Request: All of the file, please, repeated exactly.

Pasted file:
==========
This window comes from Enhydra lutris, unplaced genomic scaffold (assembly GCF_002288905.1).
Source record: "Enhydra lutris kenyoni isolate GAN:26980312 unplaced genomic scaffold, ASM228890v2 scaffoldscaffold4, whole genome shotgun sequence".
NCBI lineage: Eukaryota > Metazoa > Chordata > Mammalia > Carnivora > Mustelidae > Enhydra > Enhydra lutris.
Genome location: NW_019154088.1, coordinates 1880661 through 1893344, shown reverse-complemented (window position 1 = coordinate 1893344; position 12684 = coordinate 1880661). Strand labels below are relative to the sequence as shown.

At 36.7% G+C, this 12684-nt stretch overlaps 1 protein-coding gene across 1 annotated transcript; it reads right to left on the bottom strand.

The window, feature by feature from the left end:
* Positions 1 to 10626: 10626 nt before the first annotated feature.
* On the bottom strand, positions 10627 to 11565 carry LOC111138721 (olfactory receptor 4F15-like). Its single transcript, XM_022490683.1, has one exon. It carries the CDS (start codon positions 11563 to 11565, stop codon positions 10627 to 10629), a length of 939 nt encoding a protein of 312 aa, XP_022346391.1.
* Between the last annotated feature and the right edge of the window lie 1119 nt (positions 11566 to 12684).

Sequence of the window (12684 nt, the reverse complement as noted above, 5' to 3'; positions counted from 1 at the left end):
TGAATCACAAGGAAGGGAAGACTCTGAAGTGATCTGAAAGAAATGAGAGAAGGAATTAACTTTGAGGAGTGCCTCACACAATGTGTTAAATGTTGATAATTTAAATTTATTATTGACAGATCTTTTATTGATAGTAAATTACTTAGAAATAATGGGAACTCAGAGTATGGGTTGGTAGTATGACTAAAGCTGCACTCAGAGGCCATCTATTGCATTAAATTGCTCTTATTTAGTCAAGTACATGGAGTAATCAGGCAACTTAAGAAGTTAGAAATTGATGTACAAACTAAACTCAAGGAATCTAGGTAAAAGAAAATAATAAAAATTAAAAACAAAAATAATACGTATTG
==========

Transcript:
This window comes from Enhydra lutris, unplaced genomic scaffold (assembly GCF_002288905.1).
Source record: "Enhydra lutris kenyoni isolate GAN:26980312 unplaced genomic scaffold, ASM228890v2 scaffoldscaffold4, whole genome shotgun sequence".
NCBI lineage: Eukaryota > Metazoa > Chordata > Mammalia > Carnivora > Mustelidae > Enhydra > Enhydra lutris.
Genome location: NW_019154088.1, coordinates 1880661 through 1893344, shown reverse-complemented (window position 1 = coordinate 1893344; position 12684 = coordinate 1880661). Strand labels below are relative to the sequence as shown.

At 36.7% G+C, this 12684-nt stretch overlaps 1 protein-coding gene across 1 annotated transcript; it reads right to left on the bottom strand.

The window, feature by feature from the left end:
* Positions 1 to 10626: 10626 nt before the first annotated feature.
* On the bottom strand, positions 10627 to 11565 carry LOC111138721 (olfactory receptor 4F15-like). Its single transcript, XM_022490683.1, has one exon. It carries the CDS (start codon positions 11563 to 11565, stop codon positions 10627 to 10629), a length of 939 nt encoding a protein of 312 aa, XP_022346391.1.
* Between the last annotated feature and the right edge of the window lie 1119 nt (positions 11566 to 12684).

Sequence of the window (12684 nt, the reverse complement as noted above, 5' to 3'; positions counted from 1 at the left end):
TGAATCACAAGGAAGGGAAGACTCTGAAGTGATCTGAAAGAAATGAGAGAAGGAATTAACTTTGAGGAGTGCCTCACACAATGTGTTAAATGTTGATAATTTAAATTTATTATTGACAGATCTTTTATTGATAGTAAATTACTTAGAAATAATGGGAACTCAGAGTATGGGTTGGTAGTATGACTAAAGCTGCACTCAGAGGCCATCTATTGCATTAAATTGCTCTTATTTAGTCAAGTACATGGAGTAATCAGGCAACTTAAGAAGTTAGAAATTGATGTACAAACTAAACTCAAGGAATCTAGGTAAAAGAAAATAATAAAAATTAAAAACAAAAATAATACGTATTG